The Veterinary Exam

By F. Morgan Dawkins, DVM


Dawkins, F.M. (2003). The Veterinary Exam. Chameleons! Online E-Zine, October 2003. (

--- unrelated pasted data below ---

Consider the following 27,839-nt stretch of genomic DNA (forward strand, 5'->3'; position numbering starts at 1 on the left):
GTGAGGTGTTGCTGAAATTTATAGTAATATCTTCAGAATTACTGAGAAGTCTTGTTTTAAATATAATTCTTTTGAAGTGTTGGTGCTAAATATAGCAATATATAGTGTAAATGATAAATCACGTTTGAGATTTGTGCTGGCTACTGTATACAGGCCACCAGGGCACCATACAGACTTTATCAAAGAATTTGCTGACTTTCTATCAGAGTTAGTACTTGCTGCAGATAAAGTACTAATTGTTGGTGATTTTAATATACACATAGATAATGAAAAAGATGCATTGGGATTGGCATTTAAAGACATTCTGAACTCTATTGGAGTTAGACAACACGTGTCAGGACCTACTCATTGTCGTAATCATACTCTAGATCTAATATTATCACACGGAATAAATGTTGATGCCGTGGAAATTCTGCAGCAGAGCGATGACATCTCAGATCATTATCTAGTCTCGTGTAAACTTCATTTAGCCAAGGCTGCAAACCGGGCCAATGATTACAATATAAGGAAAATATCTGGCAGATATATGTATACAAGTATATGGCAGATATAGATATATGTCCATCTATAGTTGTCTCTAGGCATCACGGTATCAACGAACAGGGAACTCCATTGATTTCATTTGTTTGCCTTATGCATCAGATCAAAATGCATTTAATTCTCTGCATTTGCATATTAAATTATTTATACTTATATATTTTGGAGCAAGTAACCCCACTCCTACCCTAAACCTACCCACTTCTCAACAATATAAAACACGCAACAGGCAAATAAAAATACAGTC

Unfortunately, veterinary care is often overlooked by reptile owners. This may be related to not knowing that veterinary care is available or having heard about bad experiences associated with care by veterinarians without reptile experience. The truth is that veterinary diagnostics, treatments, and basic husbandry information has grown tremendously within just the last few years. Most veterinarians do not routinely see reptile patients, so the care you receive is influenced by the experience of your veterinarian. Before obtaining a chameleon, you should research the husbandry needs of that reptile as well as be looking for a reptile experienced veterinarian. A good starting place to look is the Association of Reptile and Amphibian Veterinarians website at Many reptile websites will also have links to lists of member recommended veterinarians. Once you have located your veterinarian, you should schedule an exam so that you can develop a client-veterinary relationship before any problems arise.